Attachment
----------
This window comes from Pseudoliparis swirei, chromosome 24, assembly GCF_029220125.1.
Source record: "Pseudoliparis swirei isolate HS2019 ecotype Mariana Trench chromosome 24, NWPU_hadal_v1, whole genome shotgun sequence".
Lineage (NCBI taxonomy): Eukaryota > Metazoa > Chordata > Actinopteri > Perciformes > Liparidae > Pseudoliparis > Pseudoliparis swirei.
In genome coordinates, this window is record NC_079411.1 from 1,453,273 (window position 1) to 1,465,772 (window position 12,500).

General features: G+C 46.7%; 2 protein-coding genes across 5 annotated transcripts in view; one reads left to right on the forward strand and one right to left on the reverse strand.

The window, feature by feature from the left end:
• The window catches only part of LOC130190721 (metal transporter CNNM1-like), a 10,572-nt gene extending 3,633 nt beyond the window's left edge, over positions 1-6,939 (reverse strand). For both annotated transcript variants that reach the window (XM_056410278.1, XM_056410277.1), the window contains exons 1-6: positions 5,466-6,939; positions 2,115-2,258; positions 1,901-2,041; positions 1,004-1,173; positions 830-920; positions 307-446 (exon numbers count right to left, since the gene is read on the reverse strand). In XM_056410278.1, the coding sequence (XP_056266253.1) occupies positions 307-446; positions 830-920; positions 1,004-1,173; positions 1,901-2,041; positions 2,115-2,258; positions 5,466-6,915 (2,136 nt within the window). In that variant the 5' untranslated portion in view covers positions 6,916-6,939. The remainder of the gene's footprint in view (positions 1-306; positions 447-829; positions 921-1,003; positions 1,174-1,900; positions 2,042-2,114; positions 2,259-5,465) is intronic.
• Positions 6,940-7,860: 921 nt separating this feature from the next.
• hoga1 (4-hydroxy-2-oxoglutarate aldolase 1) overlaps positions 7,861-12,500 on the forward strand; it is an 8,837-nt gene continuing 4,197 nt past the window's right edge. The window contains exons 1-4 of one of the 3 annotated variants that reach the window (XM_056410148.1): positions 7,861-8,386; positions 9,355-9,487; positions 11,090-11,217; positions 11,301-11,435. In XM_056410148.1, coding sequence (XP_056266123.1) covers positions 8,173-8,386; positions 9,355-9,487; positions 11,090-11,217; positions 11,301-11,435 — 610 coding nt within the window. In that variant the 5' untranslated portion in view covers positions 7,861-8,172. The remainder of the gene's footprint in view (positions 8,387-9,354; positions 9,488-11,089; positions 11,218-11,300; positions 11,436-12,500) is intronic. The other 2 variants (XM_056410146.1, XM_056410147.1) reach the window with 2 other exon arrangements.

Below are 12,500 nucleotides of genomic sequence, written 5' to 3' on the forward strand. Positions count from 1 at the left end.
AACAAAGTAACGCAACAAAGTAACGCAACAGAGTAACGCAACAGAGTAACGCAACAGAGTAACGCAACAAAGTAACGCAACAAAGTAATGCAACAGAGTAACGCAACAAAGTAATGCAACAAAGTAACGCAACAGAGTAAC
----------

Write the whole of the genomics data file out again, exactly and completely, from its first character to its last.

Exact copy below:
This window comes from Pseudoliparis swirei, chromosome 24, assembly GCF_029220125.1.
Source record: "Pseudoliparis swirei isolate HS2019 ecotype Mariana Trench chromosome 24, NWPU_hadal_v1, whole genome shotgun sequence".
Lineage (NCBI taxonomy): Eukaryota > Metazoa > Chordata > Actinopteri > Perciformes > Liparidae > Pseudoliparis > Pseudoliparis swirei.
In genome coordinates, this window is record NC_079411.1 from 1,453,273 (window position 1) to 1,465,772 (window position 12,500).

General features: G+C 46.7%; 2 protein-coding genes across 5 annotated transcripts in view; one reads left to right on the forward strand and one right to left on the reverse strand.

The window, feature by feature from the left end:
• The window catches only part of LOC130190721 (metal transporter CNNM1-like), a 10,572-nt gene extending 3,633 nt beyond the window's left edge, over positions 1-6,939 (reverse strand). For both annotated transcript variants that reach the window (XM_056410278.1, XM_056410277.1), the window contains exons 1-6: positions 5,466-6,939; positions 2,115-2,258; positions 1,901-2,041; positions 1,004-1,173; positions 830-920; positions 307-446 (exon numbers count right to left, since the gene is read on the reverse strand). In XM_056410278.1, the coding sequence (XP_056266253.1) occupies positions 307-446; positions 830-920; positions 1,004-1,173; positions 1,901-2,041; positions 2,115-2,258; positions 5,466-6,915 (2,136 nt within the window). In that variant the 5' untranslated portion in view covers positions 6,916-6,939. The remainder of the gene's footprint in view (positions 1-306; positions 447-829; positions 921-1,003; positions 1,174-1,900; positions 2,042-2,114; positions 2,259-5,465) is intronic.
• Positions 6,940-7,860: 921 nt separating this feature from the next.
• hoga1 (4-hydroxy-2-oxoglutarate aldolase 1) overlaps positions 7,861-12,500 on the forward strand; it is an 8,837-nt gene continuing 4,197 nt past the window's right edge. The window contains exons 1-4 of one of the 3 annotated variants that reach the window (XM_056410148.1): positions 7,861-8,386; positions 9,355-9,487; positions 11,090-11,217; positions 11,301-11,435. In XM_056410148.1, coding sequence (XP_056266123.1) covers positions 8,173-8,386; positions 9,355-9,487; positions 11,090-11,217; positions 11,301-11,435 — 610 coding nt within the window. In that variant the 5' untranslated portion in view covers positions 7,861-8,172. The remainder of the gene's footprint in view (positions 8,387-9,354; positions 9,488-11,089; positions 11,218-11,300; positions 11,436-12,500) is intronic. The other 2 variants (XM_056410146.1, XM_056410147.1) reach the window with 2 other exon arrangements.

Below are 12,500 nucleotides of genomic sequence, written 5' to 3' on the forward strand. Positions count from 1 at the left end.
AACAAAGTAACGCAACAAAGTAACGCAACAGAGTAACGCAACAGAGTAACGCAACAGAGTAACGCAACAAAGTAACGCAACAAAGTAATGCAACAGAGTAACGCAACAAAGTAATGCAACAAAGTAACGCAACAGAGTAAC